Courting (Dairy) Disaster

As you know from my previous post this week, we – as in, the entire Canadian dairy industry – are waiting with bated breath to hear the results of the Trans-Pacific Partnership negotiations that are happening this week in Atlanta, GA.  Supposedly, everything will be signed/sealed/delivered by the end of this week, a.k.a. TODAY.

It’s difficult to know what to do or how to feel as we wait for these negotiations to close and for the “deal” to be completed.  It could turn out that nothing much changes and that we can continue on with our business pretty much the same as it is operating now.  But it could also turn out to be disastrous.

Someone asked me today what we – this time, we as in myself, my husband and my in-laws – would do if supply management was ever eliminated.  Although we were confident that we didn’t need to go in-depth with any plans, we have talked about this scenario before.  Despite that, my response to this person was, “Most likely, without a supply management system in place at all, we would have to sell.  We wouldn’t want to sell, we would have to.”

I cannot imagine selling our farm.  I cannot imagine having to come to that decision with not only my husband but also and especially with my in-laws.  These two people have worked so incredibly hard to build this farm up to what it is now.  They have been nothing but supportive and open to new ideas from Andrew and I, and are always asking what we think – even though the vast majority of this operation still belongs to them.  They are so proud of us and are so happy we decided to come home to farm.  And the grandkids?  Sheesh!  Forget about it.  (To say they are happy to have Bella and Cash on the farm and in our lives would be the biggest understatement of the century.)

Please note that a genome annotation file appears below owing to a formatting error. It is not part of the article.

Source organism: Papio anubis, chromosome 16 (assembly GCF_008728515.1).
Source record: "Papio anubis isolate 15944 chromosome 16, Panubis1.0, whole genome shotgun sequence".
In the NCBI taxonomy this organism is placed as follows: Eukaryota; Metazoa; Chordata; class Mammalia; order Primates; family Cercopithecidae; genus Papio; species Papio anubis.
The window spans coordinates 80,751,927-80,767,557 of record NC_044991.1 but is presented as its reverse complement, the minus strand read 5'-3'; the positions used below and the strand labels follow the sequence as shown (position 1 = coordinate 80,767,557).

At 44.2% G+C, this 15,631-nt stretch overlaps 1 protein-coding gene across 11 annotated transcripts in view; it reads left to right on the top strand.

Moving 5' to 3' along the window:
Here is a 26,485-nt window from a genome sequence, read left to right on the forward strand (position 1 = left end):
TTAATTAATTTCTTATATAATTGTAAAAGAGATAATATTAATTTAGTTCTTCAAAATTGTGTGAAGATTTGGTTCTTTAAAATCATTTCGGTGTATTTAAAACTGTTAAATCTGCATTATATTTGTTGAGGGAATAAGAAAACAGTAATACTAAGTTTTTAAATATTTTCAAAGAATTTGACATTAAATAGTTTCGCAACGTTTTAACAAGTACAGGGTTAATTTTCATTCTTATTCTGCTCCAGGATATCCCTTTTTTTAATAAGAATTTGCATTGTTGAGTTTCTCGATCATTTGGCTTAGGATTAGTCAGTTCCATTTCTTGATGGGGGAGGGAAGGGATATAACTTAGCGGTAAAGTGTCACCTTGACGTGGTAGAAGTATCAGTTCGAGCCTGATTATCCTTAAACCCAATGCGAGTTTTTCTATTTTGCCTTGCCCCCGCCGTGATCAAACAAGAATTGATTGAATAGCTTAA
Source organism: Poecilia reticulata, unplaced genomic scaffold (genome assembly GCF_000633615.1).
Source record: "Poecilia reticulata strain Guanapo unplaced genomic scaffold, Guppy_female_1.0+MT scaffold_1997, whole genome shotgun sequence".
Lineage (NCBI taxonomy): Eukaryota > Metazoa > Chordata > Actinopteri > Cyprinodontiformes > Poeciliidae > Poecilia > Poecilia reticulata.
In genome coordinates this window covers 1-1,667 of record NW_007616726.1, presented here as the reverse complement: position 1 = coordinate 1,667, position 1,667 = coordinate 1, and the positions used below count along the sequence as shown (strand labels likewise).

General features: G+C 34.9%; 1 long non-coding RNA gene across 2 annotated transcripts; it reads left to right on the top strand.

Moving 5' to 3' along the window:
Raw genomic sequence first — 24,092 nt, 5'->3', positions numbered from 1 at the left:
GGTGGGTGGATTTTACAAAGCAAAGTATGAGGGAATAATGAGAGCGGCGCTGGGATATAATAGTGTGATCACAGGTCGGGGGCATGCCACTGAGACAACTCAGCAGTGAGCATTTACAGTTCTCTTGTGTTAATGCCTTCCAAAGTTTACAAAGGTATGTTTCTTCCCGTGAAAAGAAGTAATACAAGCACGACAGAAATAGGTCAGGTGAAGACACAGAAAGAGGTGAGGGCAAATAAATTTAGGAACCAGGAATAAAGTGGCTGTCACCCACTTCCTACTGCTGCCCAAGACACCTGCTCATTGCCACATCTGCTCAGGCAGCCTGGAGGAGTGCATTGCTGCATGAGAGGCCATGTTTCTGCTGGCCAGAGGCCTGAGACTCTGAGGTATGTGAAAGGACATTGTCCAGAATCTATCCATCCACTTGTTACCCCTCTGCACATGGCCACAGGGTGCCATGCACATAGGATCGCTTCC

So I can’t fathom not farming with them, and I can’t fathom them not farming at all. My brain will simply not compute that.

Do I think these TPP negotiations will result in our worst case scenario?  No.  Not this time, at least.

But let me put it to you this way.

If our current government can take a well thought out, efficiently functioning, revenue generating, non-subsidized supply management program that benefits ALL Canadians by providing jobs, economic growth, stability and, of course, high quality, local, safe dairy products at a competitive price… and put it on the bargaining table to be chipped away at…

I am truly afraid of what the future could bring for the Canadian dairy industry.

p.s.

I wanted to include this commercial from Dairy Farmers of Canada for you to watch quickly.  I saw it on TV today and I actually started to tear up.  I figure it’s because I’m not sure this commercial – that represents the true stories and livelihoods of thousands of farmers across the country – would be able to feature the next generation.  When the elderly farmer is walking in from the barn for supper, is there a son or daughter that was walking just behind him?  A grandchild, maybe?  Who is the next generation to follow in this old farmer’s footsteps?

Without supply management, I’m not sure there could be one.


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